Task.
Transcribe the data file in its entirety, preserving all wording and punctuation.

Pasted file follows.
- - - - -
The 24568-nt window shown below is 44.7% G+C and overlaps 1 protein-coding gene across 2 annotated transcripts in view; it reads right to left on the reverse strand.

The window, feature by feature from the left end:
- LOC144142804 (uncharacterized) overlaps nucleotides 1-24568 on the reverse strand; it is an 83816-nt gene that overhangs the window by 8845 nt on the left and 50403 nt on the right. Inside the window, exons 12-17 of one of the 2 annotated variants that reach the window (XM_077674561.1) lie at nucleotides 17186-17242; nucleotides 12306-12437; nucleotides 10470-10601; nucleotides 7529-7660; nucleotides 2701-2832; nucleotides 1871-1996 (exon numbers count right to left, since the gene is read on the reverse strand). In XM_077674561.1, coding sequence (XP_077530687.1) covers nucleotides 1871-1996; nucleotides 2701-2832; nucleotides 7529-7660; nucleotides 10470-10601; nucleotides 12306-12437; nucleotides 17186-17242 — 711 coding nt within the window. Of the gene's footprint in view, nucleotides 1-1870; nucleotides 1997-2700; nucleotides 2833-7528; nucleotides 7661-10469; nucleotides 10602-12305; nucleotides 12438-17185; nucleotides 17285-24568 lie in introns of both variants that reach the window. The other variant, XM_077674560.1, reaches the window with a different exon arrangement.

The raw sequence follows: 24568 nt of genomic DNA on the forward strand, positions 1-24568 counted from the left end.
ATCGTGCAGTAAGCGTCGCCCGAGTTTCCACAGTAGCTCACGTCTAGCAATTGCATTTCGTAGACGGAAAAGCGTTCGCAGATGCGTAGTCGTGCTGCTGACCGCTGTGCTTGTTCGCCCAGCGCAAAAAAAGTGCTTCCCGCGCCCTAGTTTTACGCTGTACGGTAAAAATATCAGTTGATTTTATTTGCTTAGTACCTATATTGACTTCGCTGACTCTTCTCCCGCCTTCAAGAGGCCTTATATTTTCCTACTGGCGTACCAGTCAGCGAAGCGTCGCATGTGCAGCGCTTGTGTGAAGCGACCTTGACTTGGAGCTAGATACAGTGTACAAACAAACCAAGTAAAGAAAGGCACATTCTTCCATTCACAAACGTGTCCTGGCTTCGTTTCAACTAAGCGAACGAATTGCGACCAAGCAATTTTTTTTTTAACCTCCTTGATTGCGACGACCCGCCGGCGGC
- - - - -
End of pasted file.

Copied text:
The 24568-nt window shown below is 44.7% G+C and overlaps 1 protein-coding gene across 2 annotated transcripts in view; it reads right to left on the reverse strand.

The window, feature by feature from the left end:
- LOC144142804 (uncharacterized) overlaps nucleotides 1-24568 on the reverse strand; it is an 83816-nt gene that overhangs the window by 8845 nt on the left and 50403 nt on the right. Inside the window, exons 12-17 of one of the 2 annotated variants that reach the window (XM_077674561.1) lie at nucleotides 17186-17242; nucleotides 12306-12437; nucleotides 10470-10601; nucleotides 7529-7660; nucleotides 2701-2832; nucleotides 1871-1996 (exon numbers count right to left, since the gene is read on the reverse strand). In XM_077674561.1, coding sequence (XP_077530687.1) covers nucleotides 1871-1996; nucleotides 2701-2832; nucleotides 7529-7660; nucleotides 10470-10601; nucleotides 12306-12437; nucleotides 17186-17242 — 711 coding nt within the window. Of the gene's footprint in view, nucleotides 1-1870; nucleotides 1997-2700; nucleotides 2833-7528; nucleotides 7661-10469; nucleotides 10602-12305; nucleotides 12438-17185; nucleotides 17285-24568 lie in introns of both variants that reach the window. The other variant, XM_077674560.1, reaches the window with a different exon arrangement.

The raw sequence follows: 24568 nt of genomic DNA on the forward strand, positions 1-24568 counted from the left end.
ATCGTGCAGTAAGCGTCGCCCGAGTTTCCACAGTAGCTCACGTCTAGCAATTGCATTTCGTAGACGGAAAAGCGTTCGCAGATGCGTAGTCGTGCTGCTGACCGCTGTGCTTGTTCGCCCAGCGCAAAAAAAGTGCTTCCCGCGCCCTAGTTTTACGCTGTACGGTAAAAATATCAGTTGATTTTATTTGCTTAGTACCTATATTGACTTCGCTGACTCTTCTCCCGCCTTCAAGAGGCCTTATATTTTCCTACTGGCGTACCAGTCAGCGAAGCGTCGCATGTGCAGCGCTTGTGTGAAGCGACCTTGACTTGGAGCTAGATACAGTGTACAAACAAACCAAGTAAAGAAAGGCACATTCTTCCATTCACAAACGTGTCCTGGCTTCGTTTCAACTAAGCGAACGAATTGCGACCAAGCAATTTTTTTTTTAACCTCCTTGATTGCGACGACCCGCCGGCGGC